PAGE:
After the big hike, we arrived at the village with firewood from the fields for a bonfire. After a bit of rest, we were summoned to a homestead nearby to participate in a traditional ceremony. The ceremony was a thanksgiving to the elders. When we arrived at the rondavel of the homestead, we were asked to sing as we enter, as it is traditionally done in many Xhosa festivities. You announce your arrival with a song. The Xhosa way of knocking is a song. So of course, we sang, Nilelena? Nilelena?, Nanku umntu enqonqoza, Nanku umntu esiza. The music created a jovial atmosphere where we danced and sang with the village people before we had even shaken hands. This was a special moment; here we were at the home of people we had never met, we were asked to sing as a way of first encounter. No shyness. No embarrassment, just greetings in song. We sang on top of our voices, we clapped our hands; the village people inside the rondavel joined us. I was touched. I was flying. And the acoustics inside the rondavel were fantastic.

We were offered food and a drink. We were also offered sorghum beer. We drank from the communal bhekile. The elders from the village conversed with us. There was one man who welcomed us. He spoke beautifully about how we were now part of the village, and how we are welcomed to come back. He spoke about how our spirits will stay in Goshen, and we will also take with us Goshen spirits. It was a beautiful connection with elders and young people while drinking sorghum beer and praising the ancestors.

Later on, more visitors arrived, and more singing ensued. When the second round of singing began, the Xhosa drum came out and one of the women from the village began playing the Xhosa drum. The drum was made of cowhide. The cowhide was white and brown. It was a beautiful drum; it looked new, as there were no signs of wear and tear just yet. I love Xhosa drums. I have one myself, and I often play it when I need to hear that unmistakable Xhosa sound. The drum playing skills of the woman who played the drum were incredible. She could go up and down, soft and hard, middle of the drum and outer parts of the drum, all of which create different sounds. Her playing summoned the ancestors. I was so taken by her and her skill that I almost asked for lessons. I think next year when we go to Goshen, they must introduce Xhosa drum lessons.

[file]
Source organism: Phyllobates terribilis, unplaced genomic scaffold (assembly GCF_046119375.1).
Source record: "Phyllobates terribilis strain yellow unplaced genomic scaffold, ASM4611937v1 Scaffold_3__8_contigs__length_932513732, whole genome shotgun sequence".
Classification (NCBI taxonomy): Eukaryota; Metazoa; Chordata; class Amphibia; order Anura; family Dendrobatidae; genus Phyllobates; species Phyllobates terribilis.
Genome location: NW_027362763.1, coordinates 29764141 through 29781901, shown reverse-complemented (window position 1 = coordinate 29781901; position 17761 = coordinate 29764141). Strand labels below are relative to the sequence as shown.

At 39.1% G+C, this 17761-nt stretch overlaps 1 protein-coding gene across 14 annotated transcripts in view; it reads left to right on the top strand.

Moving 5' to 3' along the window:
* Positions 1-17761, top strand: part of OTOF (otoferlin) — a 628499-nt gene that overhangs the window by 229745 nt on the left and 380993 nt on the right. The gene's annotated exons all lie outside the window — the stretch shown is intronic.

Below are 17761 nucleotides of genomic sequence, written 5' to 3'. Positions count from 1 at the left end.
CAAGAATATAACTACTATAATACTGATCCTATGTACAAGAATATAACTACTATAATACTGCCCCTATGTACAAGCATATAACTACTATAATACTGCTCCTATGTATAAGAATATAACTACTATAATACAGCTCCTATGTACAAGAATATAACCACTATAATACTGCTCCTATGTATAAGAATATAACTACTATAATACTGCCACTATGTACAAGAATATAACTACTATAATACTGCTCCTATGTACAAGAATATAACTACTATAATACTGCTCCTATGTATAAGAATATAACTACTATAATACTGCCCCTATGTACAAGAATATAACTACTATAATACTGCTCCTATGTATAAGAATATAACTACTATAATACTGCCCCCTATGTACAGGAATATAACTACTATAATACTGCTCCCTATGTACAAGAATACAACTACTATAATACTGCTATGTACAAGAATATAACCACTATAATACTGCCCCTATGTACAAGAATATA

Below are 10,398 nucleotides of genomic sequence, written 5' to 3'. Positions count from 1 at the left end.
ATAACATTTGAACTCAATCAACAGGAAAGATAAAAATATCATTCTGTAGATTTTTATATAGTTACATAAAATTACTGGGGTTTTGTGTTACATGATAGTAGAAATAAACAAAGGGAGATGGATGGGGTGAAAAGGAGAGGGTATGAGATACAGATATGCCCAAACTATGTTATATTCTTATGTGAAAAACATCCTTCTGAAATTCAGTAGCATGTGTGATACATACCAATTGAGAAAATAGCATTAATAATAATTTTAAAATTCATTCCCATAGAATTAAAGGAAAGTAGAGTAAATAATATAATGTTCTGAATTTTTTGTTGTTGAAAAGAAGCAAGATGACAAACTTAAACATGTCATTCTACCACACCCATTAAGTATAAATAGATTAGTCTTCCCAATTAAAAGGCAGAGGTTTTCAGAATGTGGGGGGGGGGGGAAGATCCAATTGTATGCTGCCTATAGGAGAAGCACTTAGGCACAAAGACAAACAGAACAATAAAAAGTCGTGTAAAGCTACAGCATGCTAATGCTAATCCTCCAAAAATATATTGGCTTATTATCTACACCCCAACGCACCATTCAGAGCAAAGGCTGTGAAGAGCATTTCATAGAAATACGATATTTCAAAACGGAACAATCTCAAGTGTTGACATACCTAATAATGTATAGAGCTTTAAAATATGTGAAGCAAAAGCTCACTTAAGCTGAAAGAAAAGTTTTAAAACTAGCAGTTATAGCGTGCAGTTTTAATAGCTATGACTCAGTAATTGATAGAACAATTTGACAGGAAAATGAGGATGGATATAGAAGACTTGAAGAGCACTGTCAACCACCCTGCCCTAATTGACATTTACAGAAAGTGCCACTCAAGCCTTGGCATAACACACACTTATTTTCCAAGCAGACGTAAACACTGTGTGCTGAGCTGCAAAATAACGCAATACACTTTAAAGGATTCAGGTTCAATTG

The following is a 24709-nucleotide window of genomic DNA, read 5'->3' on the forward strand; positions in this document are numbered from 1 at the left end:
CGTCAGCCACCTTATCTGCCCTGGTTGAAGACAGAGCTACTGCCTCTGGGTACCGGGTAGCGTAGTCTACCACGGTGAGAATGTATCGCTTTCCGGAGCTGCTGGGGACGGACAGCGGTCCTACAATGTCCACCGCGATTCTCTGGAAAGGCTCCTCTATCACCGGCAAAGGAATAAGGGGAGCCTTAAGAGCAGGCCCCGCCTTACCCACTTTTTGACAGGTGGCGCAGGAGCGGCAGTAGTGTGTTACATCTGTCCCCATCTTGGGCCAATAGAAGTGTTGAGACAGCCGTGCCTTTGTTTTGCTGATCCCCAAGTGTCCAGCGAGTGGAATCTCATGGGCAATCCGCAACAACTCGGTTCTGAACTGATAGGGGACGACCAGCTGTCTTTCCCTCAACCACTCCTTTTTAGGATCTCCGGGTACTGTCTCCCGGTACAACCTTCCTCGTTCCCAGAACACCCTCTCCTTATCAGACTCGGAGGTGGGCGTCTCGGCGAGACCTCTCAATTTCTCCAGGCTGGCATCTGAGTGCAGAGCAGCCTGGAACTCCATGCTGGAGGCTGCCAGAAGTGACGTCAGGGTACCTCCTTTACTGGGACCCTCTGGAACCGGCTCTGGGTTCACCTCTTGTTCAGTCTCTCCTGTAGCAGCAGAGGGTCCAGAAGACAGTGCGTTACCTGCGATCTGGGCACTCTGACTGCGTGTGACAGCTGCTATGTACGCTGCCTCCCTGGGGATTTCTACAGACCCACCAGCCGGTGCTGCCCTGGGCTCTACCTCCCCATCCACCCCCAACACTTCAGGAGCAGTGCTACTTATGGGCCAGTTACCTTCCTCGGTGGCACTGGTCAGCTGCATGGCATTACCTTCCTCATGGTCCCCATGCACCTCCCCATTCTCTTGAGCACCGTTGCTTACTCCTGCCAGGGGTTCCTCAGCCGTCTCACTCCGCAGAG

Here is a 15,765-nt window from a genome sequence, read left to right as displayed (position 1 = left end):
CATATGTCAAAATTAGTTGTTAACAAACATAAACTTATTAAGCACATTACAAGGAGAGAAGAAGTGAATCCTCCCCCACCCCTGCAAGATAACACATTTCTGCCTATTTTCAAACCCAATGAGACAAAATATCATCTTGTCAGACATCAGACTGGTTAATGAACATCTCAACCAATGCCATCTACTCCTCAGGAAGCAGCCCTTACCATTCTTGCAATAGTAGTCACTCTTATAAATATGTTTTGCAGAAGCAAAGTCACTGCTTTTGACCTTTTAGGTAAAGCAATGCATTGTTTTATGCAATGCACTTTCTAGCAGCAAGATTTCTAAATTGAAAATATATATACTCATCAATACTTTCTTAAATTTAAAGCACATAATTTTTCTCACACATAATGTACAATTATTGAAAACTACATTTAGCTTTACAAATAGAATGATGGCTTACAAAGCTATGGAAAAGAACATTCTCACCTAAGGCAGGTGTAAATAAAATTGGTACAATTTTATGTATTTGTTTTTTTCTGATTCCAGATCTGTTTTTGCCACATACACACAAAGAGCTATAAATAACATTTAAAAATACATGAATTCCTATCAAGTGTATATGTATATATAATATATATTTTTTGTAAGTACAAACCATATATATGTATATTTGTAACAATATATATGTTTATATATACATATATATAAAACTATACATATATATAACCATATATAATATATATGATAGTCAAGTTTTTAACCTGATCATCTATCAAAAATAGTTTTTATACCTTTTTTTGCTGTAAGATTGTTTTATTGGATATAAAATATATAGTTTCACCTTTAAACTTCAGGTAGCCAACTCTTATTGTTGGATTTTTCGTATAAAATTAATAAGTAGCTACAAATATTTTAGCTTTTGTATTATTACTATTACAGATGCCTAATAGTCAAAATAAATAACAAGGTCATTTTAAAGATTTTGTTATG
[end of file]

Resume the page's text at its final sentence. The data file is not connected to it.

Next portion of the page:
After the second round of singing started, we never stopped. We were all sick with song in that rondavel. Besixhentsa. Sicula. Siyiyizela. With the sound of the drum, the Xhosa melodies, the moving of our bodies, all inside the rondavel, I was transported to another universe. There was something magical about that space, something otherworldly, something that was out-of-body-experience about being in that rondavel with my people. In many ways, it was healing to be there, in that I never had to explain myself. There was a way in which I was accepted, even though I was a foreigner in that I am a city mouse invading the country, I was welcomed with love and without suspicion. The village people were sharing with me whatever they had, and I was touched and felt honoured.

Since I left Goshen I have been listening to Amanda Black’s Amazulu. She captures my experience at the Makwande Republic Experience in Goshen in the Eastern Cape succinctly. My experience at the Makwande Republic is particularly captured when Amanda sings:

Drifting
I’m drifting away
Into the darkness
Ndizothath’ umthwalo
Ndimbeke emqolo mama
Ubomi bunzima
So lift my head up high
Open my eyes
And I will fly oh
I’m barely coping
I’m feeling closed in
Looking up, hoping
The heavens will open
Mdali wezulu
Ndikhalela kuwe
Open up, open up
I’m feeling closer now
The light is shining brighter but I’m losing my flow …

Avuleka avuleka avuleka
‘Vuleka amazulu
‘Vuleka amazulu
‘Vuleka amazulu

Avulekile Amazulu indeed.

This was the inaugural Makwande Republic Experience. Personally, I am excited about the next Makwande Republic Experience. This was the beginning of something special. It was a meeting of the minds kind-of place. It was a place where blackness can be without having to explain itself. It was a place where Xhosaness is celebrated, not as an appendage to something else, or as “heritage day” but as an ordinary way of everyday life. I have been inspired by what I experienced at the Makwande Republic and I am excited to have a creative giving back to the village when I attend the next Makwande Republic Experience.

What Ukhona has done with the first Makwande Republic Experience is inspiring. Makwande Republic is an idea that was materialised. Ukhona demonstrates to us as young black South Africans that we must use what we have where we are to create the futures that we think we deserve. With the Makwande Republic, Ukhona embodies the words of June Jordan that “We are the ones we have been waiting.” May we learn from this amazing creative meander, and may we replicate it in our own ways where we are. Makwande indeed!  Kube chosi Kube hele.

Some of the photographs were taken by Ukhona and others by Laura.

Author: Lwando Scott

My name is Lwando Scott. I am a PhD candidate in sociology at the University of Cape Town. I grew up in Port Elizabeth but I call Cape Town home now. Like most South Africans I am trying to make sense of this country. I am trying to make sense of my place in this world and I think starting this website, while I should be doing my academic work, is a way of feeling through the darkness.